Learning from your father

In the warm painted porch
of our old stucco house
at the legged laundry sink
covered with a plywood board
my father taught me as a boy
as he’d been taught, how a salesman
ought to polish his good shoes.

“Make them shine enough to speak,”
he insisted. “They’re your first step
through the door.” He’d spread out
newspaper, rags and brushes
and metal tins that twisted open
with a pop, revealing creams—
deep brown, black, cordovan.

He taught me by doing: the rag
doubled to keep the gob of polish
from bleeding though;
the non-master hand like a foot
inside the worked-on shoe
to hold it steady; the thorough
coating and spreading over leather

of waxy color, starting from scuffed toe
then down the instep side to heel
and back to toe. Once both shoes
were creamed over, he lit a cigarette
to let the glazed pair dry. Hurried
brushing, he’d say, made a short-lived
shine that wouldn’t last half a day

of cold calls on the road. My father
knew so much in his handsome hands—
gilded with a rectangled wristwatch
a wedding band, and between knuckles,
wiry sprays of golden hair.
I can still see one good hand hidden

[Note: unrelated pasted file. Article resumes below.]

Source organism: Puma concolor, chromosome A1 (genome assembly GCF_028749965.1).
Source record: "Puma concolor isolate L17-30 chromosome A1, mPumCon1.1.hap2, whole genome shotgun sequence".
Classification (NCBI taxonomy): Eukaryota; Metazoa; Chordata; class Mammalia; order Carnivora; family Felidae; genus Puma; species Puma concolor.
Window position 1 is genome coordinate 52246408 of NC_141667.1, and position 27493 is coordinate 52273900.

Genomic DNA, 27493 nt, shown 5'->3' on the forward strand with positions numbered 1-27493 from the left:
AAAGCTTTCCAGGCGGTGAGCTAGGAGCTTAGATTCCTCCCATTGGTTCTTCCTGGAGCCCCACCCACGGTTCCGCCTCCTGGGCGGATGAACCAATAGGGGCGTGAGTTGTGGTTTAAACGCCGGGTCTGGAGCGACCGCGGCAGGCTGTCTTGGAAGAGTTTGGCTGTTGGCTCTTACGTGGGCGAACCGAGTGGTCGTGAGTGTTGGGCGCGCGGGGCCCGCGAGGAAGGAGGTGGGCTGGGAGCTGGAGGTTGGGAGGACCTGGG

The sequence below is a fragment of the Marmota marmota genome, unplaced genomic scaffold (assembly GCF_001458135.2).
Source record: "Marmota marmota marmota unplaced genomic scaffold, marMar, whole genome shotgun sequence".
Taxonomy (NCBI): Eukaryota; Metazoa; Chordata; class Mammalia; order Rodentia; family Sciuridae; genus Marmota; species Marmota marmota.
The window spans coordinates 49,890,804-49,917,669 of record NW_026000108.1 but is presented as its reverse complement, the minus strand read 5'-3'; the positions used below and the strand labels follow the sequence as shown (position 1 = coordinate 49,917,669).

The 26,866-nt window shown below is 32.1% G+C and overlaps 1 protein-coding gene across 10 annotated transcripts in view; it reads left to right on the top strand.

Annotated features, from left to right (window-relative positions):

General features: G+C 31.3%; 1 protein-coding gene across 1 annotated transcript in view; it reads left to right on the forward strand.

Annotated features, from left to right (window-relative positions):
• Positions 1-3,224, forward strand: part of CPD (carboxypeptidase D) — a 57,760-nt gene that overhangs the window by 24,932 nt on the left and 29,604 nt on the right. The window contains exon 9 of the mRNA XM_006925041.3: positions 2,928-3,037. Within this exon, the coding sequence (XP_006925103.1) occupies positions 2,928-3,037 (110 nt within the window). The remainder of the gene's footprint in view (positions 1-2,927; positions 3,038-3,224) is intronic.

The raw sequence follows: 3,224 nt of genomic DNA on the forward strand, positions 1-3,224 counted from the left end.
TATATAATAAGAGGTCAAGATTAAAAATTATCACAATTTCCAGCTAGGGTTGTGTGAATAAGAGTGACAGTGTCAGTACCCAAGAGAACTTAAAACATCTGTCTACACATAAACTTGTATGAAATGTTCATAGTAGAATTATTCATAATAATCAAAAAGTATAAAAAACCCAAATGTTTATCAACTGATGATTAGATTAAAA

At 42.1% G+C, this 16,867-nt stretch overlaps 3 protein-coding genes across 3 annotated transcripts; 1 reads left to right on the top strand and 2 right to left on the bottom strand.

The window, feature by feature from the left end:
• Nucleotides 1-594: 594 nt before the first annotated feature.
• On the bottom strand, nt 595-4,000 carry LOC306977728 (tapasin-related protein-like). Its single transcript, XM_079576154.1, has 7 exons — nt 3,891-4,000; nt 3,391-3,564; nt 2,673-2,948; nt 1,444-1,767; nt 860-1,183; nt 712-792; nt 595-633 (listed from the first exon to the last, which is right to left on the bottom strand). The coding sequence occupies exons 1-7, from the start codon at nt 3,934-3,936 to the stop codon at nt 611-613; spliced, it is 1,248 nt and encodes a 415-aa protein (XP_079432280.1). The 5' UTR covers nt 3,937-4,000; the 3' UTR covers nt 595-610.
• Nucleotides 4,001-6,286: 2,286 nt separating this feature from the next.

inside a brougue, the other gripping

the wooden brush as it bristled out
a leathered glow. How long did they last
those lessons on the porch? One year?
Two? How long the morning polishings
with the jobless day before him
and a son watching, a wife waiting
and no door but ours to walk through.

“The Polishings” by Charles Douthat


Are you a shoe-polisher?  I polish and when I do, my kids love to watch.  They would like to help, also.  All children like to be helpful.  From a child’s perspective, it’s an easy task and I often do tasks that they are too little to help with.

If you’ve never shone shoes, it is just like the poet describes: rag folded over so prevent the paste from leaking through onto your fingers, one hand inside the shoe while the other hand applies systematically, a haze covers the shoe and a few minutes of patience while the haze becomes hazier.  Finally, the best part- buffing the haze until it shines.  Voila!  A new pair of shoes, free of scuffs, free of wrinkles and shined to a high gloss.

I used to be fascinated when my dad shaved.  He would line the bathroom sink with a full sheet of newspaper, place the#2 guard on the electric clippers, move slowly against the grain, push and pull his cheeks for better angles and finally discard the newspaper into the bathroom trash can.  I guess the business of being a dad is somewhat mysterious.  Seeing them polish shoes or shave beards removes some of that mystery.


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Filed under Yellow poetry (enlightening)

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